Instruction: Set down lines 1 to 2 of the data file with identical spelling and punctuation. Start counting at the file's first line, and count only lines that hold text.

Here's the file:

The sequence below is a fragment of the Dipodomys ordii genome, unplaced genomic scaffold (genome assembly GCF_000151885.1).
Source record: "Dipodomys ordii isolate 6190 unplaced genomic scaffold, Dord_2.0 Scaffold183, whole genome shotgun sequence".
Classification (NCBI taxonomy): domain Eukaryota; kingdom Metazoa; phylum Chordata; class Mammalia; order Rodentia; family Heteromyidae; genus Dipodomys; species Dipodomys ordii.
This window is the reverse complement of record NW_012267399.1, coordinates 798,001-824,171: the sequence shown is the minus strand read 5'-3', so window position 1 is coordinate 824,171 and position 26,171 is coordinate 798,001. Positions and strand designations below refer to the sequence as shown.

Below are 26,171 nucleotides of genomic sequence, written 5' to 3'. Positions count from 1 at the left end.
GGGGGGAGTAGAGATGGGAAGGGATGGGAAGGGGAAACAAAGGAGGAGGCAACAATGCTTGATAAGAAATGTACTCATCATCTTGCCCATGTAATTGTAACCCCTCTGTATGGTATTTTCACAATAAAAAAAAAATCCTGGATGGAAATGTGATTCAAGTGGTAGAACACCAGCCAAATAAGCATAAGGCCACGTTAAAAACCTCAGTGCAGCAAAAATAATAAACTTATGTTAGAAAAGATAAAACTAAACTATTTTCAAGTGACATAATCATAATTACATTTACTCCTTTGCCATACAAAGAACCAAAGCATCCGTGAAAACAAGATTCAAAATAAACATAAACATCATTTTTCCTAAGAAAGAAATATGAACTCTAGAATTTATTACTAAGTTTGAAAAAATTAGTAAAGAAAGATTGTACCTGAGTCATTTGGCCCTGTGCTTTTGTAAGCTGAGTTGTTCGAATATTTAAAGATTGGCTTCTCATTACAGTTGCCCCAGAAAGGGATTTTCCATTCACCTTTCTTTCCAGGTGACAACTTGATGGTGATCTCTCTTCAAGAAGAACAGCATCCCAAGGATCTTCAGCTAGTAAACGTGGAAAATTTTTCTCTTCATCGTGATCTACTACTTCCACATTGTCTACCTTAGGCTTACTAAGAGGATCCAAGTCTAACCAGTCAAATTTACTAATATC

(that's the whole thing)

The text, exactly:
The sequence below is a fragment of the Dipodomys ordii genome, unplaced genomic scaffold (genome assembly GCF_000151885.1).
Source record: "Dipodomys ordii isolate 6190 unplaced genomic scaffold, Dord_2.0 Scaffold183, whole genome shotgun sequence".